“The results showed that bees prefer the middle of the day for foraging. So if farmers and aerial applicators can spray later in the day, there would be less bee loss”, Harris said. “Even better, if applications occurred in late afternoon, the insecticides would have ample time to break down before the next morning, which would be safer for honey bees.”

Harris also recognized that from a practical standpoint, this recommendation sometimes isn’t feasible.

“But I have seen many instances where farmers sprayed around high bee population areas with ground rigs (which have more control) and then sprayed the rest of their farm with an airplane. It is also important to remember that bee colonies have a range of up to two miles and can visit as many as 225,000 flowers a day. So no matter how many precautions a farmer might take, in some circumstances, it is up to his neighbor to practice good pollinator stewardship as well,” Harris said.

The Midsouth research group also focused on the beneficial side of using neonicotinoids. They combined all of their data from 170 trials conducted on soybean and determined that the use of neonicotinoids as a seed treatment added an average of two additional bushels of grain per acre.

“At first glance, that might not sound like much. But if you consider that the sizes of farms are getting larger, those additional bushels can add up to considerable additional income to a producer, and that can be vital with margins as tight as they are these days,” Gore said.

One of the things that are difficult to measure is the hidden benefits of insecticide seed treatments in soybean. Graduate student research has shown that soybean yields are maximized when the crop is planted around April 21.

“For every day planting was delayed after that date, soybean yields decreased by nearly a half a bushel per day,” Gore said.

Determining stand loss and the need to replant will often take weeks to decide.

“So if a farmer doesn’t use a neonicotinoid seed treatment, incurs significant stand loss from soil insects, and decides to replant three weeks later, then he has potentially lost a little over eight bushels per acre just from a delayed planting date. They can severely penalize themselves by taking the risk of not using neonicotinoid seed treatment, especially in the Midsouth region of the U.S.”

Going forward this research group continues to take an open-minded look at both sides of the cost/benefit use of neonicotinoids as well as additional factors that could be affecting pollinators. The scientists will continue to investigate how seed varieties and irrigation practices benefit bees.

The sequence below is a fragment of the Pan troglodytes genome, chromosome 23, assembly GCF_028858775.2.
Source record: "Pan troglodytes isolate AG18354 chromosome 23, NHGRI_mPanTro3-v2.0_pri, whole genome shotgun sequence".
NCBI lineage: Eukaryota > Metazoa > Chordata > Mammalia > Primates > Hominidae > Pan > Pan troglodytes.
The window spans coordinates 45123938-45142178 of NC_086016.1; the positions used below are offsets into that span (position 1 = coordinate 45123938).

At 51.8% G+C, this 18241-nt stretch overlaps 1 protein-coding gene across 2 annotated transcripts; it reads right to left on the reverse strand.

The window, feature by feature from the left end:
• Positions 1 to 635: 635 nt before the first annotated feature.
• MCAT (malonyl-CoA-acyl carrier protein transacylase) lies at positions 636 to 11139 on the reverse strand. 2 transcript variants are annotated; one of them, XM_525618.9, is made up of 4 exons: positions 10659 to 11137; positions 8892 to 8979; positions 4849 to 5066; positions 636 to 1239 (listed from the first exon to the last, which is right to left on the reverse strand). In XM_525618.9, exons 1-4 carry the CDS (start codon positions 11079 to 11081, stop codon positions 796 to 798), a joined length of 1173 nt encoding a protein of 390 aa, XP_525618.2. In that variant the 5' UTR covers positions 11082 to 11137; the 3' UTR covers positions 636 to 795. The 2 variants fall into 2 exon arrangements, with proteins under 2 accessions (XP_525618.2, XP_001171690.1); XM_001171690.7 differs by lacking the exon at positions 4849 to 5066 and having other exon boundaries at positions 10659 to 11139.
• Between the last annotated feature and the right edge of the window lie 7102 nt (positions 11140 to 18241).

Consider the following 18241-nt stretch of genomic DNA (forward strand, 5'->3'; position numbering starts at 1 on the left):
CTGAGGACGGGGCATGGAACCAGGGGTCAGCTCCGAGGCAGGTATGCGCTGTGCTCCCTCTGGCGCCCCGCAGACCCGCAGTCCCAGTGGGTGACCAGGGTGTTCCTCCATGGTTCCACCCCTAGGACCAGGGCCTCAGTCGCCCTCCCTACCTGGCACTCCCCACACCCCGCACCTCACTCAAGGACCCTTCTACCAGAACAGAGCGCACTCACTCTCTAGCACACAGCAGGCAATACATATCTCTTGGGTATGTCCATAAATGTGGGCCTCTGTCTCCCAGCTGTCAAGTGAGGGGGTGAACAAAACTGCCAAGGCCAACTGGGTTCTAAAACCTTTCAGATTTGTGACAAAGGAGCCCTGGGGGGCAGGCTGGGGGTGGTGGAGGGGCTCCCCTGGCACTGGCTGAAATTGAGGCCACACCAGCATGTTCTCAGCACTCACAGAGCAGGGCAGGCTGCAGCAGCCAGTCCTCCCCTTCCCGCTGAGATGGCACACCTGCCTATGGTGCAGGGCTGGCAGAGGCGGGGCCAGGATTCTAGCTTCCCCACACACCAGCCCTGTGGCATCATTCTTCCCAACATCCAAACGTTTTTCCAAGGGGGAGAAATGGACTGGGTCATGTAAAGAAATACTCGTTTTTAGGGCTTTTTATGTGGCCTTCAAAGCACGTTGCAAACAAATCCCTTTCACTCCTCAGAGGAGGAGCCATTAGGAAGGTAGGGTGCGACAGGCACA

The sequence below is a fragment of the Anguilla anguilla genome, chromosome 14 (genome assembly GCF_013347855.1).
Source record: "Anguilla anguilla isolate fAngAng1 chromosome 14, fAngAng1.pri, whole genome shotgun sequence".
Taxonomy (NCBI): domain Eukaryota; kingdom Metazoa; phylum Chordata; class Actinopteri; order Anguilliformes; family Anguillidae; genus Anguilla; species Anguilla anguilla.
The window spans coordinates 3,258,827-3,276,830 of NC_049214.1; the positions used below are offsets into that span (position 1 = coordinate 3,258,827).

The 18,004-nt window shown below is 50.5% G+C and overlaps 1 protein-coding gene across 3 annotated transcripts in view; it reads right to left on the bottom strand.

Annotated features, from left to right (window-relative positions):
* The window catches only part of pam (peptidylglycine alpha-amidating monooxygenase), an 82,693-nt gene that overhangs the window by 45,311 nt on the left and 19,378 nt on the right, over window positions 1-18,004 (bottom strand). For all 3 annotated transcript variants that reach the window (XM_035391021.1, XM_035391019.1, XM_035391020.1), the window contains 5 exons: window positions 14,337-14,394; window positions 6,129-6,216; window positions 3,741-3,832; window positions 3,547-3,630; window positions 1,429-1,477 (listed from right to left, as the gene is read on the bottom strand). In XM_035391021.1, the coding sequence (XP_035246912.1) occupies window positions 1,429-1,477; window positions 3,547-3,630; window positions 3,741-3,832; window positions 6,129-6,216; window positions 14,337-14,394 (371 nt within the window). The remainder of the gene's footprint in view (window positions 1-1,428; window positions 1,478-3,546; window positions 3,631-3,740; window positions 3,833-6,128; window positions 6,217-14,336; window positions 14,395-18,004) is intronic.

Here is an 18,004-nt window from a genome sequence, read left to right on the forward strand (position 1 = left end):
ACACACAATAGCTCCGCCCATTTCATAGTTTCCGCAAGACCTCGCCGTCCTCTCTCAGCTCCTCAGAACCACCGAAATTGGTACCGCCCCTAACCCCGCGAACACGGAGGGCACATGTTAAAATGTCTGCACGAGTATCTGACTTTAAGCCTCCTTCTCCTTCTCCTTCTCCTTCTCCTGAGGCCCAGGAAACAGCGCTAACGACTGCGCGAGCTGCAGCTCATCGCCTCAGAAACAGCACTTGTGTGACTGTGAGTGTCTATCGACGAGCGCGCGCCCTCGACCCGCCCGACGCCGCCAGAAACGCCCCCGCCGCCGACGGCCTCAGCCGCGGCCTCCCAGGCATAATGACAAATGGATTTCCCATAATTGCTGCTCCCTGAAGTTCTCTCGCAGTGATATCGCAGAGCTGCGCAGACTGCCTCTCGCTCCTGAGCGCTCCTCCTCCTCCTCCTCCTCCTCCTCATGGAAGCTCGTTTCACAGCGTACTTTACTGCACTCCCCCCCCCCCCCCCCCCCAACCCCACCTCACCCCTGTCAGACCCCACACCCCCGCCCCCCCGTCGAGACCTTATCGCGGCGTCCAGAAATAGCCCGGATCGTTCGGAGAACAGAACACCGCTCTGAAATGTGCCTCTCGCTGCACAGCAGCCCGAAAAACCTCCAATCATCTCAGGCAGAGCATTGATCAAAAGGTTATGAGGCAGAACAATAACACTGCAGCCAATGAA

“Considering the whole picture, we feel that the risk to pollinators from neonicotinoids is so small; there essentially is no risk in the Midsouth,” Gore said. “The Delta environment in the Midsouth is one of the highest use areas for all insecticides on a yearly basis, but this area also has the highest honey production per hive based on the latest USDA estimates. It seems that this would not be the case if the relationships between insecticide use and honey bee decline were as clear as many reports imply.”

In the spirit of collaboration, the state’s beekeepers and farmers along with industry leaders have formed the Mississippi Honeybee Stewardship Program with leadership from Mississippi Farm Bureau. The emphasis of the program is to foster communication across all lines to mitigate risks to pollinators. The collaboration and setting of standards between beekeepers and farmers have established general guidelines for operation and cooperation. The program is relatively new but already receiving national attention.



Behind The Science

Jeff Gore

Associate Extension/Research Professor


Education: B.S., Entomology, Auburn University; M.S., Ph.D., Entomology, Louisiana State University

Years At MSU: 8

Focus: Integrated pest management of insect pests infesting Mississippi crops

Passion At Work: My passion is conducting entomology research to minimize the impact of insects on crop yields and to maximize the profitability of growers throughout the state.


Jeffrey Harris

Assistant Extension/Research Professor


Education: B.S., Physical Science, Auburn University; M.S., Entomology, Ph.D., Physiology, Louisiana State University

Years At MSU: 4

Focus: Breeding honey bees for resistance to the parasitic mite, Varroa destructor

Passion At Work: Breeding honey bees that can better fight the Varroa mite disease would be a significant contribution to the beekeeping industry of Mississippi and throughout the world.